The Authority [section 3 of the Act], outlined in section 4, will consist of members (Heads of various departments) and will be led by the Chairman. The Director General of the Authority will work under the Chairman’s leadership, and its members are the same as those listed for the General Committee. Functions of this committee closely mirror those assigned to the National Executive Committee, General Committee, and Financial Monitoring Unit. Notably, section 22 of the Act revokes the existence of both the National Financial Action Task Force Coordination Committee and the National Financial Action Task Force Cell.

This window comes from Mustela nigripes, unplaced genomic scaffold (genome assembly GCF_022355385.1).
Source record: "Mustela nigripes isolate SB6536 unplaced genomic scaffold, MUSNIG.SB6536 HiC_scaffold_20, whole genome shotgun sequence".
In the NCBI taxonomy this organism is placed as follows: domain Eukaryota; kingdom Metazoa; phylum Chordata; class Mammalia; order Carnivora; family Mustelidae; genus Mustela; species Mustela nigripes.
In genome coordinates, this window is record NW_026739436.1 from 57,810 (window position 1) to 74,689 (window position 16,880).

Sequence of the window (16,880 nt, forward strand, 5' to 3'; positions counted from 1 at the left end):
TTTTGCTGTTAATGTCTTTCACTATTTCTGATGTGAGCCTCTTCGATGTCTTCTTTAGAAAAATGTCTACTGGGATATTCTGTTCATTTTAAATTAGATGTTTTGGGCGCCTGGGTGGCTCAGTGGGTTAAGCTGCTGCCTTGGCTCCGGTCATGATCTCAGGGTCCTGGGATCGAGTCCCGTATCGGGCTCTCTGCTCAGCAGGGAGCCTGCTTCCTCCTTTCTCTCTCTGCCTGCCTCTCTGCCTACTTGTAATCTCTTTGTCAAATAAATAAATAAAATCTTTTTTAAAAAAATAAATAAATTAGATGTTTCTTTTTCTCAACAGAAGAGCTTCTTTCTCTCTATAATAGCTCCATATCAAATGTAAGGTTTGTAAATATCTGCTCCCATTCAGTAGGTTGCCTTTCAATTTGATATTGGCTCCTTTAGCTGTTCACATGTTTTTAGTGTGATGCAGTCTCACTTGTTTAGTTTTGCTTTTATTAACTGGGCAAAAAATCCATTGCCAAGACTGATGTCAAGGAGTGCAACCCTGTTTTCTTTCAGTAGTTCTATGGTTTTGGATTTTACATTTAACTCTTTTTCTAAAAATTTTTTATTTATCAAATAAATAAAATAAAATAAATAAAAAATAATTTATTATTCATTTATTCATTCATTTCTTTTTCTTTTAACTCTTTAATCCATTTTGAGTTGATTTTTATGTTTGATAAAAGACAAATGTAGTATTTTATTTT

Existence of multiple committees comprising members, and additionally an already operational financial monitoring unit would not bring any discernible benefits. Instead, it would contribute to an augmented financial burden on the national treasury. Ensuring complete autonomy and neutrality is crucial when conducting investigations into financial crimes. However, Pakistan’s current AML/CFT framework, even after the 2023 legislation, is vulnerable to various interventions. Notably, individuals designated as politically exposed persons, who are considered potential risks in AML/CFT affairs, wield significant control in the policy and administrative structure. Additionally, bureaucrats from different departments, who should not play a direct role in the process but rather offer cooperation, are actively participating in the decision-making process.